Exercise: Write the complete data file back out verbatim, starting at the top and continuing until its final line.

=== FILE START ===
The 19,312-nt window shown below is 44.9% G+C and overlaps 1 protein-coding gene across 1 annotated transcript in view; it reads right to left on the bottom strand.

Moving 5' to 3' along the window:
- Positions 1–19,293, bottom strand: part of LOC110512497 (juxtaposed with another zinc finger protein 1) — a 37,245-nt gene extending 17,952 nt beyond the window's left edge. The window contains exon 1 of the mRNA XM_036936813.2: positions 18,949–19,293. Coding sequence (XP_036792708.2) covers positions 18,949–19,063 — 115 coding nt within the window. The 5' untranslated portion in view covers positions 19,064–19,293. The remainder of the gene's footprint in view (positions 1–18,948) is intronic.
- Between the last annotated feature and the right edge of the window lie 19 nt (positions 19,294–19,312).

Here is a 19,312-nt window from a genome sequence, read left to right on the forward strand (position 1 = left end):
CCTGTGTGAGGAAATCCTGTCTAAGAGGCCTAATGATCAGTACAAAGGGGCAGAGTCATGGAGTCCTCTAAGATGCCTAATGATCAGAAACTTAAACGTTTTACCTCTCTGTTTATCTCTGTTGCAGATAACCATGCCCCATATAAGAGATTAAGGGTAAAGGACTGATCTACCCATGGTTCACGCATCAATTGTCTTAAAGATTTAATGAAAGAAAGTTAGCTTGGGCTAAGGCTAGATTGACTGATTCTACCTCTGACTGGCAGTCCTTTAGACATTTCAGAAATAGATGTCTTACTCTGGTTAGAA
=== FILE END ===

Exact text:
The 19,312-nt window shown below is 44.9% G+C and overlaps 1 protein-coding gene across 1 annotated transcript in view; it reads right to left on the bottom strand.

Moving 5' to 3' along the window:
- Positions 1–19,293, bottom strand: part of LOC110512497 (juxtaposed with another zinc finger protein 1) — a 37,245-nt gene extending 17,952 nt beyond the window's left edge. The window contains exon 1 of the mRNA XM_036936813.2: positions 18,949–19,293. Coding sequence (XP_036792708.2) covers positions 18,949–19,063 — 115 coding nt within the window. The 5' untranslated portion in view covers positions 19,064–19,293. The remainder of the gene's footprint in view (positions 1–18,948) is intronic.
- Between the last annotated feature and the right edge of the window lie 19 nt (positions 19,294–19,312).

Here is a 19,312-nt window from a genome sequence, read left to right on the forward strand (position 1 = left end):
CCTGTGTGAGGAAATCCTGTCTAAGAGGCCTAATGATCAGTACAAAGGGGCAGAGTCATGGAGTCCTCTAAGATGCCTAATGATCAGAAACTTAAACGTTTTACCTCTCTGTTTATCTCTGTTGCAGATAACCATGCCCCATATAAGAGATTAAGGGTAAAGGACTGATCTACCCATGGTTCACGCATCAATTGTCTTAAAGATTTAATGAAAGAAAGTTAGCTTGGGCTAAGGCTAGATTGACTGATTCTACCTCTGACTGGCAGTCCTTTAGACATTTCAGAAATAGATGTCTTACTCTGGTTAGAA